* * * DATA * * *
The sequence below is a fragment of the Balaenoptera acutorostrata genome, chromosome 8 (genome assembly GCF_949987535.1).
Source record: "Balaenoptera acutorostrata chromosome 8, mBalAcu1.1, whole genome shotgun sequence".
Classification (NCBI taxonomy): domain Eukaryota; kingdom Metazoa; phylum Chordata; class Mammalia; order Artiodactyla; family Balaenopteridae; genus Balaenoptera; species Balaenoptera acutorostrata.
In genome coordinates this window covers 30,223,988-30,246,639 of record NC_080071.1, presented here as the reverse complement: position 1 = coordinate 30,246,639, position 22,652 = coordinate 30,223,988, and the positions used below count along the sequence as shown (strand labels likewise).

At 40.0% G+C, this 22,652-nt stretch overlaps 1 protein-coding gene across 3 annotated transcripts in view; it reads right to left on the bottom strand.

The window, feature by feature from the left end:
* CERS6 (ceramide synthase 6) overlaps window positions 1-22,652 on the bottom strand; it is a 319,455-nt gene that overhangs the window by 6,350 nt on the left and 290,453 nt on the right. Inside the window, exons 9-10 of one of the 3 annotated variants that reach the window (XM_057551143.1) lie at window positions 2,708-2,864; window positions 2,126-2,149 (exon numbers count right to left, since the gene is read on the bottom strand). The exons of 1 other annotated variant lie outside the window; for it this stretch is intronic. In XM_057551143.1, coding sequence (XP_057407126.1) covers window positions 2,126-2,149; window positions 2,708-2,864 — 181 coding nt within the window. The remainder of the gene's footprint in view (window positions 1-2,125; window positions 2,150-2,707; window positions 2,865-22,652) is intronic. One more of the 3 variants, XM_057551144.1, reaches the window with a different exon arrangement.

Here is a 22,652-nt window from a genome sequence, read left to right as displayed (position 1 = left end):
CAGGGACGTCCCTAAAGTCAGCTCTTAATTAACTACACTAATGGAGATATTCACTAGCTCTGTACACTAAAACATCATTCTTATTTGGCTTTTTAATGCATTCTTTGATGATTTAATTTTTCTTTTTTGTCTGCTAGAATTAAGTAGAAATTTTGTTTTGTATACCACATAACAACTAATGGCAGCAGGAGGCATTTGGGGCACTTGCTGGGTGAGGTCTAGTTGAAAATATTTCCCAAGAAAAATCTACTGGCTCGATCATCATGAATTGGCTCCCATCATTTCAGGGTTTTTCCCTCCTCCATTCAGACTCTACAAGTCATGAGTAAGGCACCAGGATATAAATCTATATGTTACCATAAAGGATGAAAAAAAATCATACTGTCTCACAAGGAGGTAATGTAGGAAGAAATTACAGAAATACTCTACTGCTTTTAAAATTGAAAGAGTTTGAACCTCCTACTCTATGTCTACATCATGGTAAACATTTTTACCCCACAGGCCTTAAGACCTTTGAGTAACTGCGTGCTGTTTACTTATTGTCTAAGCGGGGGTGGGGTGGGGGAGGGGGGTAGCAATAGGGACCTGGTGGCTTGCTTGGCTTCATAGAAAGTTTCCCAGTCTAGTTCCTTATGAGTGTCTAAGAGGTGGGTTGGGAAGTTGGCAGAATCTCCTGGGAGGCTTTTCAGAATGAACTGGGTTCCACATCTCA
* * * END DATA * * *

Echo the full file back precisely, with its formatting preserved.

The sequence below is a fragment of the Balaenoptera acutorostrata genome, chromosome 8 (genome assembly GCF_949987535.1).
Source record: "Balaenoptera acutorostrata chromosome 8, mBalAcu1.1, whole genome shotgun sequence".
Classification (NCBI taxonomy): domain Eukaryota; kingdom Metazoa; phylum Chordata; class Mammalia; order Artiodactyla; family Balaenopteridae; genus Balaenoptera; species Balaenoptera acutorostrata.
In genome coordinates this window covers 30,223,988-30,246,639 of record NC_080071.1, presented here as the reverse complement: position 1 = coordinate 30,246,639, position 22,652 = coordinate 30,223,988, and the positions used below count along the sequence as shown (strand labels likewise).

At 40.0% G+C, this 22,652-nt stretch overlaps 1 protein-coding gene across 3 annotated transcripts in view; it reads right to left on the bottom strand.

The window, feature by feature from the left end:
* CERS6 (ceramide synthase 6) overlaps window positions 1-22,652 on the bottom strand; it is a 319,455-nt gene that overhangs the window by 6,350 nt on the left and 290,453 nt on the right. Inside the window, exons 9-10 of one of the 3 annotated variants that reach the window (XM_057551143.1) lie at window positions 2,708-2,864; window positions 2,126-2,149 (exon numbers count right to left, since the gene is read on the bottom strand). The exons of 1 other annotated variant lie outside the window; for it this stretch is intronic. In XM_057551143.1, coding sequence (XP_057407126.1) covers window positions 2,126-2,149; window positions 2,708-2,864 — 181 coding nt within the window. The remainder of the gene's footprint in view (window positions 1-2,125; window positions 2,150-2,707; window positions 2,865-22,652) is intronic. One more of the 3 variants, XM_057551144.1, reaches the window with a different exon arrangement.

Here is a 22,652-nt window from a genome sequence, read left to right as displayed (position 1 = left end):
CAGGGACGTCCCTAAAGTCAGCTCTTAATTAACTACACTAATGGAGATATTCACTAGCTCTGTACACTAAAACATCATTCTTATTTGGCTTTTTAATGCATTCTTTGATGATTTAATTTTTCTTTTTTGTCTGCTAGAATTAAGTAGAAATTTTGTTTTGTATACCACATAACAACTAATGGCAGCAGGAGGCATTTGGGGCACTTGCTGGGTGAGGTCTAGTTGAAAATATTTCCCAAGAAAAATCTACTGGCTCGATCATCATGAATTGGCTCCCATCATTTCAGGGTTTTTCCCTCCTCCATTCAGACTCTACAAGTCATGAGTAAGGCACCAGGATATAAATCTATATGTTACCATAAAGGATGAAAAAAAATCATACTGTCTCACAAGGAGGTAATGTAGGAAGAAATTACAGAAATACTCTACTGCTTTTAAAATTGAAAGAGTTTGAACCTCCTACTCTATGTCTACATCATGGTAAACATTTTTACCCCACAGGCCTTAAGACCTTTGAGTAACTGCGTGCTGTTTACTTATTGTCTAAGCGGGGGTGGGGTGGGGGAGGGGGGTAGCAATAGGGACCTGGTGGCTTGCTTGGCTTCATAGAAAGTTTCCCAGTCTAGTTCCTTATGAGTGTCTAAGAGGTGGGTTGGGAAGTTGGCAGAATCTCCTGGGAGGCTTTTCAGAATGAACTGGGTTCCACATCTCA